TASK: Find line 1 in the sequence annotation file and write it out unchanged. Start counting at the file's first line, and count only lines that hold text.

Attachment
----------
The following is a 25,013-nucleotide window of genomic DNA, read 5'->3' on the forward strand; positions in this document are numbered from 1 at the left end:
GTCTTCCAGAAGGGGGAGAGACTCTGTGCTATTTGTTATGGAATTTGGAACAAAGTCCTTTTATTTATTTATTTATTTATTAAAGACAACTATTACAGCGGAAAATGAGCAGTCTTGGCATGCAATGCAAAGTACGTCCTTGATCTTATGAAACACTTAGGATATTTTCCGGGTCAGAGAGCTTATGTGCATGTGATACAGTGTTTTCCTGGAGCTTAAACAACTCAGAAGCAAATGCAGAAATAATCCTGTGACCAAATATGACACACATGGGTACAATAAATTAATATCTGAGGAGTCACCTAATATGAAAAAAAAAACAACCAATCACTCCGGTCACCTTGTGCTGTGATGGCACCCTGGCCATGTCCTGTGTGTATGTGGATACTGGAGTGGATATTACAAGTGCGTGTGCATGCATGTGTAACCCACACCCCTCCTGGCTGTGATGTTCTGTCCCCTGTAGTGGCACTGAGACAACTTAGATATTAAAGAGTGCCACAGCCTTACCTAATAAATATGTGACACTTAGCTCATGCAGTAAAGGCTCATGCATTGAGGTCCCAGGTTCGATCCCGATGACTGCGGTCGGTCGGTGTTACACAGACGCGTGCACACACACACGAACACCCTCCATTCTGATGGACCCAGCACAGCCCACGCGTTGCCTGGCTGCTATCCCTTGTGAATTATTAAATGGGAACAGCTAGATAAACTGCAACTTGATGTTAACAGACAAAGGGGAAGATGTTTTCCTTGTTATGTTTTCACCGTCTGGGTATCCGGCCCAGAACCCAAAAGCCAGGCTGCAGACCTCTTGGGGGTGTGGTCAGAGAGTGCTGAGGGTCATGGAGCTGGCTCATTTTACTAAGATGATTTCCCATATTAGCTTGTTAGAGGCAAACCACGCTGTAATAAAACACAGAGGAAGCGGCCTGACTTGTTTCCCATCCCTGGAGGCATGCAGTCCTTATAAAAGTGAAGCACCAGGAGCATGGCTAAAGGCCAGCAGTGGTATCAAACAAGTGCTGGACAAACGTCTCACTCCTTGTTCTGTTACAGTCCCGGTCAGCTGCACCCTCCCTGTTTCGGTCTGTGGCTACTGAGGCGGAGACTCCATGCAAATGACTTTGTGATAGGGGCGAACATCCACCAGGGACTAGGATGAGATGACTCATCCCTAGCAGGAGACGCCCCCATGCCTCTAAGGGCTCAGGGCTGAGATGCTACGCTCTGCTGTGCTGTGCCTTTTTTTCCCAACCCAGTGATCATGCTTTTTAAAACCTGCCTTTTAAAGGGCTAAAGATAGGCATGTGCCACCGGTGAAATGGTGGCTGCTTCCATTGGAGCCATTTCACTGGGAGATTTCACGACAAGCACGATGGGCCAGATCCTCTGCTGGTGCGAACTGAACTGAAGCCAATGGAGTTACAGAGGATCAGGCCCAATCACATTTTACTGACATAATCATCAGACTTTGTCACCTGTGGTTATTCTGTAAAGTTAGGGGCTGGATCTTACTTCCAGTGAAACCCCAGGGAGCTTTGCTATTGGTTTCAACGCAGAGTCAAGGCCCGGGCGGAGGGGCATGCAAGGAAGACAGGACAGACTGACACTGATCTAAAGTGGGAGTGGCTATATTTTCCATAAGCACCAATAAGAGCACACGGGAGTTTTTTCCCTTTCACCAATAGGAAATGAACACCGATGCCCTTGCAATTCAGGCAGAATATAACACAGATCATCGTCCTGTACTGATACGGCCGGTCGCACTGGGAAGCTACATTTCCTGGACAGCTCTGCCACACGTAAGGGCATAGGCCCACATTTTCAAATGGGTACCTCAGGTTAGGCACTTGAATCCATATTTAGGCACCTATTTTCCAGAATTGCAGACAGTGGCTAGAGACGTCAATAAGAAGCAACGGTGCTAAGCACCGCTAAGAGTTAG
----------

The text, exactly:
The following is a 25,013-nucleotide window of genomic DNA, read 5'->3' on the forward strand; positions in this document are numbered from 1 at the left end: